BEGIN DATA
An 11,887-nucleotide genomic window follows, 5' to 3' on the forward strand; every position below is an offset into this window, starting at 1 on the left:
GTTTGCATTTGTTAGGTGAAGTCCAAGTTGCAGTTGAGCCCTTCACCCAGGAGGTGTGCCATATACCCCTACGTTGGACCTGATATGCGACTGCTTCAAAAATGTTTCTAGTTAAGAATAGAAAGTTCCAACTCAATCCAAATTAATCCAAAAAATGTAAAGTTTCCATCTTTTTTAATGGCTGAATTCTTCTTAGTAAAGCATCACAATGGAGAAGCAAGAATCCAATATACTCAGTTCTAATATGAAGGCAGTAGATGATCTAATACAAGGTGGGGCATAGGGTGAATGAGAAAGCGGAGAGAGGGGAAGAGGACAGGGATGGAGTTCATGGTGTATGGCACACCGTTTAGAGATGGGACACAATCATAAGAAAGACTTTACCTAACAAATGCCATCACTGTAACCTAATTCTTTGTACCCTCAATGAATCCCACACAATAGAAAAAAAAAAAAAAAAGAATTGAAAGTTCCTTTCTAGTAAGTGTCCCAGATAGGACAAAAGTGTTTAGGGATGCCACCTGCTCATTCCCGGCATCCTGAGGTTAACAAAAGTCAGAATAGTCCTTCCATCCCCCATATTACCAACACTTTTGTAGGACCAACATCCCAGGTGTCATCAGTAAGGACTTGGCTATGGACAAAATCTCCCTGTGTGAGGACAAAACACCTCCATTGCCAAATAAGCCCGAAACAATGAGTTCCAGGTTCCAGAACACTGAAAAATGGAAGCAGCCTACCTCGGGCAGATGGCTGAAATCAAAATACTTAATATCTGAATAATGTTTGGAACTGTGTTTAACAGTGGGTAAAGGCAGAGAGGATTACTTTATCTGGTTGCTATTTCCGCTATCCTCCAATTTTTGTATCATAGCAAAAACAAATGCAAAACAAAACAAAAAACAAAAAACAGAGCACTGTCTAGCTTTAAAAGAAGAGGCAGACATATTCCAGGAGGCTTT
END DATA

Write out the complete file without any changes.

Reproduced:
An 11,887-nucleotide genomic window follows, 5' to 3' on the forward strand; every position below is an offset into this window, starting at 1 on the left:
GTTTGCATTTGTTAGGTGAAGTCCAAGTTGCAGTTGAGCCCTTCACCCAGGAGGTGTGCCATATACCCCTACGTTGGACCTGATATGCGACTGCTTCAAAAATGTTTCTAGTTAAGAATAGAAAGTTCCAACTCAATCCAAATTAATCCAAAAAATGTAAAGTTTCCATCTTTTTTAATGGCTGAATTCTTCTTAGTAAAGCATCACAATGGAGAAGCAAGAATCCAATATACTCAGTTCTAATATGAAGGCAGTAGATGATCTAATACAAGGTGGGGCATAGGGTGAATGAGAAAGCGGAGAGAGGGGAAGAGGACAGGGATGGAGTTCATGGTGTATGGCACACCGTTTAGAGATGGGACACAATCATAAGAAAGACTTTACCTAACAAATGCCATCACTGTAACCTAATTCTTTGTACCCTCAATGAATCCCACACAATAGAAAAAAAAAAAAAAAAGAATTGAAAGTTCCTTTCTAGTAAGTGTCCCAGATAGGACAAAAGTGTTTAGGGATGCCACCTGCTCATTCCCGGCATCCTGAGGTTAACAAAAGTCAGAATAGTCCTTCCATCCCCCATATTACCAACACTTTTGTAGGACCAACATCCCAGGTGTCATCAGTAAGGACTTGGCTATGGACAAAATCTCCCTGTGTGAGGACAAAACACCTCCATTGCCAAATAAGCCCGAAACAATGAGTTCCAGGTTCCAGAACACTGAAAAATGGAAGCAGCCTACCTCGGGCAGATGGCTGAAATCAAAATACTTAATATCTGAATAATGTTTGGAACTGTGTTTAACAGTGGGTAAAGGCAGAGAGGATTACTTTATCTGGTTGCTATTTCCGCTATCCTCCAATTTTTGTATCATAGCAAAAACAAATGCAAAACAAAACAAAAAACAAAAAACAGAGCACTGTCTAGCTTTAAAAGAAGAGGCAGACATATTCCAGGAGGCTTT